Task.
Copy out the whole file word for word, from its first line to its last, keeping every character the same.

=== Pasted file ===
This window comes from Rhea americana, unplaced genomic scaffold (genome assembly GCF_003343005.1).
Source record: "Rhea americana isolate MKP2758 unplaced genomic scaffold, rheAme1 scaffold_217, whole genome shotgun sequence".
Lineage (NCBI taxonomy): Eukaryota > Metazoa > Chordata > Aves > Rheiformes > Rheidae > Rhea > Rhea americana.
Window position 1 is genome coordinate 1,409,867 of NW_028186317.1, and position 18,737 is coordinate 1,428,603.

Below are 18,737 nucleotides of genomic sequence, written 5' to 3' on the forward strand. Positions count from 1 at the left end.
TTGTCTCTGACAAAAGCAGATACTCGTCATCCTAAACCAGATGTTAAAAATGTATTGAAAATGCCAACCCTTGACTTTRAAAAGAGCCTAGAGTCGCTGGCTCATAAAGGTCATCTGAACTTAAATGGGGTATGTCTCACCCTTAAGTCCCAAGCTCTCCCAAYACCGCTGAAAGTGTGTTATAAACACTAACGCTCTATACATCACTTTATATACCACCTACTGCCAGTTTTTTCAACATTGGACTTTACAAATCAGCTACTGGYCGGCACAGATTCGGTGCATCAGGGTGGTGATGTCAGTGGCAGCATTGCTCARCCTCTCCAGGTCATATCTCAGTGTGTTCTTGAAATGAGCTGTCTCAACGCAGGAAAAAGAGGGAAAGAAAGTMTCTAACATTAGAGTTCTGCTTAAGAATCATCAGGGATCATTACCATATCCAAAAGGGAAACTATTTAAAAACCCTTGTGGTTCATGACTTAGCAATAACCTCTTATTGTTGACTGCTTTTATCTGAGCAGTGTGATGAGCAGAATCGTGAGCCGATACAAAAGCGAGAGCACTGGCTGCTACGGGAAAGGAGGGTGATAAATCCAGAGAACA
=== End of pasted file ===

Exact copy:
This window comes from Rhea americana, unplaced genomic scaffold (genome assembly GCF_003343005.1).
Source record: "Rhea americana isolate MKP2758 unplaced genomic scaffold, rheAme1 scaffold_217, whole genome shotgun sequence".
Lineage (NCBI taxonomy): Eukaryota > Metazoa > Chordata > Aves > Rheiformes > Rheidae > Rhea > Rhea americana.
Window position 1 is genome coordinate 1,409,867 of NW_028186317.1, and position 18,737 is coordinate 1,428,603.

Below are 18,737 nucleotides of genomic sequence, written 5' to 3' on the forward strand. Positions count from 1 at the left end.
TTGTCTCTGACAAAAGCAGATACTCGTCATCCTAAACCAGATGTTAAAAATGTATTGAAAATGCCAACCCTTGACTTTRAAAAGAGCCTAGAGTCGCTGGCTCATAAAGGTCATCTGAACTTAAATGGGGTATGTCTCACCCTTAAGTCCCAAGCTCTCCCAAYACCGCTGAAAGTGTGTTATAAACACTAACGCTCTATACATCACTTTATATACCACCTACTGCCAGTTTTTTCAACATTGGACTTTACAAATCAGCTACTGGYCGGCACAGATTCGGTGCATCAGGGTGGTGATGTCAGTGGCAGCATTGCTCARCCTCTCCAGGTCATATCTCAGTGTGTTCTTGAAATGAGCTGTCTCAACGCAGGAAAAAGAGGGAAAGAAAGTMTCTAACATTAGAGTTCTGCTTAAGAATCATCAGGGATCATTACCATATCCAAAAGGGAAACTATTTAAAAACCCTTGTGGTTCATGACTTAGCAATAACCTCTTATTGTTGACTGCTTTTATCTGAGCAGTGTGATGAGCAGAATCGTGAGCCGATACAAAAGCGAGAGCACTGGCTGCTACGGGAAAGGAGGGTGATAAATCCAGAGAACA